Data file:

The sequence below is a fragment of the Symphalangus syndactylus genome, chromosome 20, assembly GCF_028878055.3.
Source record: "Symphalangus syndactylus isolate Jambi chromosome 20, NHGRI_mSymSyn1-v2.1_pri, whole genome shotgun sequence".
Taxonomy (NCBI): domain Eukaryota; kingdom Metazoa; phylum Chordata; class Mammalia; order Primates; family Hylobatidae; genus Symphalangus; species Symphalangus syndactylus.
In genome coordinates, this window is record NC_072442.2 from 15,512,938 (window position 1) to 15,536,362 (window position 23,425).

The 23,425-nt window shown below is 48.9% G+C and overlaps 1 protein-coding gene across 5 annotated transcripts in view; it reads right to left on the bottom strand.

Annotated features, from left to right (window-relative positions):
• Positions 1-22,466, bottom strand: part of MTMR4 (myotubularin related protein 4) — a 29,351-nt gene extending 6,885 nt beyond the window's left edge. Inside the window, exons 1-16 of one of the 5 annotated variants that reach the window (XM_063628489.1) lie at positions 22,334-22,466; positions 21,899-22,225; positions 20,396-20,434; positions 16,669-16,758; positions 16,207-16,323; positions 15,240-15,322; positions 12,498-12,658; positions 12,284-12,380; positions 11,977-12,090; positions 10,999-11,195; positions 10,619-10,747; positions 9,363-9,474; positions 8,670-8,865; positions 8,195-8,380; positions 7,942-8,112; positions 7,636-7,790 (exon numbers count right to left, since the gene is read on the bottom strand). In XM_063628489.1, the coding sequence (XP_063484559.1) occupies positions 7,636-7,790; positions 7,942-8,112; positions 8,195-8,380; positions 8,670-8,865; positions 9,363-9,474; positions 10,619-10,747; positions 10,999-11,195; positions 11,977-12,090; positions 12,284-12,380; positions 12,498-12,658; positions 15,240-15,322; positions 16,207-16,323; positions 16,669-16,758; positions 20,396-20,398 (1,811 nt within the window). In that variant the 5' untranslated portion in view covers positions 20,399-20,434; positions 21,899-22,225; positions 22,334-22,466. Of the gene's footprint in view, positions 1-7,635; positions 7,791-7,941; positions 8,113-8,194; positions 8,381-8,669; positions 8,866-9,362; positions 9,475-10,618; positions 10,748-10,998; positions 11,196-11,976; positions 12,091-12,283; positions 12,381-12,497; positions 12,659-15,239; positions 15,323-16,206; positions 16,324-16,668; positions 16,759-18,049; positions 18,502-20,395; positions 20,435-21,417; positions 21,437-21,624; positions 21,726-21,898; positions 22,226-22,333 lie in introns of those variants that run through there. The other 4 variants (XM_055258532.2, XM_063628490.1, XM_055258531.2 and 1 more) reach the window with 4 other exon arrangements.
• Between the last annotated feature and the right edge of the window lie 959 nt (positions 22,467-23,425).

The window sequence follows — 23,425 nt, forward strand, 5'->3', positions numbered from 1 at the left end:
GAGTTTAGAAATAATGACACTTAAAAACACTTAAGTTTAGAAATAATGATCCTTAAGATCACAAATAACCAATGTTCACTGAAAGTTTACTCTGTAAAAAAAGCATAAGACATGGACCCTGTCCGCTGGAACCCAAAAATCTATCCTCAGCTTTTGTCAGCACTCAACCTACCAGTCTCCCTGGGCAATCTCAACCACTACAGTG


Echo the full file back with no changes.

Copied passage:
The sequence below is a fragment of the Symphalangus syndactylus genome, chromosome 20, assembly GCF_028878055.3.
Source record: "Symphalangus syndactylus isolate Jambi chromosome 20, NHGRI_mSymSyn1-v2.1_pri, whole genome shotgun sequence".
Taxonomy (NCBI): domain Eukaryota; kingdom Metazoa; phylum Chordata; class Mammalia; order Primates; family Hylobatidae; genus Symphalangus; species Symphalangus syndactylus.
In genome coordinates, this window is record NC_072442.2 from 15,512,938 (window position 1) to 15,536,362 (window position 23,425).

The 23,425-nt window shown below is 48.9% G+C and overlaps 1 protein-coding gene across 5 annotated transcripts in view; it reads right to left on the bottom strand.

Annotated features, from left to right (window-relative positions):
• Positions 1-22,466, bottom strand: part of MTMR4 (myotubularin related protein 4) — a 29,351-nt gene extending 6,885 nt beyond the window's left edge. Inside the window, exons 1-16 of one of the 5 annotated variants that reach the window (XM_063628489.1) lie at positions 22,334-22,466; positions 21,899-22,225; positions 20,396-20,434; positions 16,669-16,758; positions 16,207-16,323; positions 15,240-15,322; positions 12,498-12,658; positions 12,284-12,380; positions 11,977-12,090; positions 10,999-11,195; positions 10,619-10,747; positions 9,363-9,474; positions 8,670-8,865; positions 8,195-8,380; positions 7,942-8,112; positions 7,636-7,790 (exon numbers count right to left, since the gene is read on the bottom strand). In XM_063628489.1, the coding sequence (XP_063484559.1) occupies positions 7,636-7,790; positions 7,942-8,112; positions 8,195-8,380; positions 8,670-8,865; positions 9,363-9,474; positions 10,619-10,747; positions 10,999-11,195; positions 11,977-12,090; positions 12,284-12,380; positions 12,498-12,658; positions 15,240-15,322; positions 16,207-16,323; positions 16,669-16,758; positions 20,396-20,398 (1,811 nt within the window). In that variant the 5' untranslated portion in view covers positions 20,399-20,434; positions 21,899-22,225; positions 22,334-22,466. Of the gene's footprint in view, positions 1-7,635; positions 7,791-7,941; positions 8,113-8,194; positions 8,381-8,669; positions 8,866-9,362; positions 9,475-10,618; positions 10,748-10,998; positions 11,196-11,976; positions 12,091-12,283; positions 12,381-12,497; positions 12,659-15,239; positions 15,323-16,206; positions 16,324-16,668; positions 16,759-18,049; positions 18,502-20,395; positions 20,435-21,417; positions 21,437-21,624; positions 21,726-21,898; positions 22,226-22,333 lie in introns of those variants that run through there. The other 4 variants (XM_055258532.2, XM_063628490.1, XM_055258531.2 and 1 more) reach the window with 4 other exon arrangements.
• Between the last annotated feature and the right edge of the window lie 959 nt (positions 22,467-23,425).

The window sequence follows — 23,425 nt, forward strand, 5'->3', positions numbered from 1 at the left end:
GAGTTTAGAAATAATGACACTTAAAAACACTTAAGTTTAGAAATAATGATCCTTAAGATCACAAATAACCAATGTTCACTGAAAGTTTACTCTGTAAAAAAAGCATAAGACATGGACCCTGTCCGCTGGAACCCAAAAATCTATCCTCAGCTTTTGTCAGCACTCAACCTACCAGTCTCCCTGGGCAATCTCAACCACTACAGTG